The Types of Chefs

by Ryan on June 13, 2011

Executive Chef Coats with Black PipingWhile it is true that chefs create savory, great-looking meals, wears their chef coats and run around their kitchens ensuring that customers’ orders are fulfilled, their job doesn’t end there.  There are all kinds of chefs, with out-of-the-ordinary titles, and different functions.  Their titles give you no idea what it is if you are a stranger to restaurant kitchen operations.   Hoping to solve that, here’s a list of the different types of chefs, based on their hierarchy in the kitchen- starting from the top honcho to the beginner’s position.

Chef de Cuisine [shef duh kwee-zeen] or the Executive Chief

In the hierarchy of chefs, the Chef the Cuisine is the chief– the one in charge of all things connected to the kitchen.  He envisions the dishes, instills his personality in the whole restaurant.  He makes certain that the establishment’s dishes are at par with quality standards, and he estimates proper portioning of menu items.  He seldom cooks, although if there’s a need to do so, he could.  His job includes management of the kitchen staff, including scheduling assignments and payroll. The Chef de Cuisine, before donning his top chef coat, has basically climbed the ranks and is expected to know the ins and outs of each position under him.

Sous Chef
[soo-shef]

The Sous Chef is a type of chef which is second-in-command to the Chef de Cuisine, said to be the unsung hero for doing most of the legwork.  His job is to assist the chief in supervising the kitchen staff, as well as plan menus, monitor requisitions for food and kitchen supplies.  Being the direct assistant, he assists the Chef de Cuisine in all his other functions.  In most establishments, the Sous Chef serves as the expediter (or the expediter could be a separate position in itself), the liaison between the wait staff and the kitchen, ensuring that the food is handed out to the wait staff in a coordinated and timely fashion.  He is also tasked to apply the finishing touches to the dish before it leaves the kitchen.

Pastry Chef

The Pastry Chef’s function is similar to that of the Sous Chef, except that he reigns over a smaller division which is the pastry section, while the Sous Chef functions in a bigger arena, the main kitchen. Just like the other type of chefs, the Pastry Chef is expected to have creative skills—but on top of that, he needs to have a clearer understanding of the taste and flavors of desserts.  Bigger establishments have an entirely complex hierarchy for the pastry section, which includes the Executive Pastry Chef, the Corporate Pastry Chef and Assistant Pastry Chefs.  In smaller operations, the Pastry Chef is just one of the many Chefs De Partie.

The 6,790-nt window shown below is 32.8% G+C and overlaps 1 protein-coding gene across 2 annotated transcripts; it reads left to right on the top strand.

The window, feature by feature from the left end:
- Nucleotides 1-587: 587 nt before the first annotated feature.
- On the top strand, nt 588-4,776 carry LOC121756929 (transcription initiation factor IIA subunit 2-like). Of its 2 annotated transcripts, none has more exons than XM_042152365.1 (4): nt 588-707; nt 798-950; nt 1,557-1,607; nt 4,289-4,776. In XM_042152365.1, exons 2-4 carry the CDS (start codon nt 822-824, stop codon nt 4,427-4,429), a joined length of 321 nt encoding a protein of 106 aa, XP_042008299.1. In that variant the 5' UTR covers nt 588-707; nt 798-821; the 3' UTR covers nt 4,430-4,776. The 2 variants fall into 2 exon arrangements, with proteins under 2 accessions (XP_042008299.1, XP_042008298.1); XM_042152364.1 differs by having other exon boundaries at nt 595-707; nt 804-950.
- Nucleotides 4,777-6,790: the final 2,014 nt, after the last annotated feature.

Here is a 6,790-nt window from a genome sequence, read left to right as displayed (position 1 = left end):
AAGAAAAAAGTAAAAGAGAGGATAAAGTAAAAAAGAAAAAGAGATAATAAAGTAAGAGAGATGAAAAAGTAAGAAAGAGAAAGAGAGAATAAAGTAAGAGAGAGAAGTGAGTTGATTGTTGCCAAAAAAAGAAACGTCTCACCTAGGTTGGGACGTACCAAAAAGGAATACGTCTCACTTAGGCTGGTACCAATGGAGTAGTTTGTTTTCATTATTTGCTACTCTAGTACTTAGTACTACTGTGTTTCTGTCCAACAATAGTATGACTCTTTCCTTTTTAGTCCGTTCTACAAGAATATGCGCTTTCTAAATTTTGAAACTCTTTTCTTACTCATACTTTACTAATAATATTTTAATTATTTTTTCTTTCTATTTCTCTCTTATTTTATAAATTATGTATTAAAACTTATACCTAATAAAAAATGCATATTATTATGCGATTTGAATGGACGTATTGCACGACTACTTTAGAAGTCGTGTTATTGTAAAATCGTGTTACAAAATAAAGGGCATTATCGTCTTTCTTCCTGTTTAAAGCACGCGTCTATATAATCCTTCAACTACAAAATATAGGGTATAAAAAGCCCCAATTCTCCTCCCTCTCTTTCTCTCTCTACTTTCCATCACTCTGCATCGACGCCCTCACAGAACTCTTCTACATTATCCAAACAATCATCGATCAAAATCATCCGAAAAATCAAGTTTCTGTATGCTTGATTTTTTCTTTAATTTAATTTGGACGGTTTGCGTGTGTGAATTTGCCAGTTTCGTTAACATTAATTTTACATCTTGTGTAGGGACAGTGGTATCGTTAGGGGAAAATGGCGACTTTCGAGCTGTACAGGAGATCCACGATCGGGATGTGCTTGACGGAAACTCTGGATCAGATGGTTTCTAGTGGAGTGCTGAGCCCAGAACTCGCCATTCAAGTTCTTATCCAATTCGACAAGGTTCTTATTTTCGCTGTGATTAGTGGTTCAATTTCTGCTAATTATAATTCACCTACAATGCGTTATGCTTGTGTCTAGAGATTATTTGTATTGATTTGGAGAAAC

Garde Manger [gard-mahn-zhey]

The Garde Manger is responsible for the restaurant’s cold dishes, such as salads, terrines, pates, canapés and hors d’oeuvres. In larger operations, he is in-charge of ice-sculpture and other centerpieces that decorate a buffet table. In smaller operations, the Garde Manger, as a type of chef,   is part of the Chef de Partie brigade, equal in position to the other line cooks in the restaurant.

Chef de Partie [shef-duh-par-tee], or the Line Cooks

The Chefs de Partie is in charge of a certain area of production, the ones who actually cook the food.  In large kitchen operations, there could be a lot of sections.  They are the ones who immediately take action when the expediter shouts out an order. They can have a hierarchy of their own, starting with the first cook down to the last.  They also have different titles according to their expertise:

Saucier      Or the sauté chef.

Poissonnier    Or the fish chef.

Rotisseur     Or the roast chef. In charge of roasted and braised meats.

Grillardin    Or the grill chef.

Friturier    Or the fry chef.

Entremetier    Or the vegetable chef.

Tournant    The roundsman or the swing cook.  He fills-in on the different sections, as needed.

Baucher    In charge of butchering meat, poultry and sometimes fish.

Commis [kaw-mee]

The Commis is another type of chef which is an entry-level position in the cooking business.  Sometimes referred to as an apprentice or a trainee, he works under the Chef de Partie, eager to wear his chef coat and learn everything there is to know in the kitchen. He assists and learns specific functions in a particular station, by means of gaining knife, food preparation and plating skills.

There.  Next time you encounter someone who says that he is a Chef de Partie in your favorite restaurant, you wouldn’t just blankly nod your head this time – you can ask exactly what type of Chef de Partie he is, now aware of the different types and hierarchy of chefs in a restaurant kitchen.

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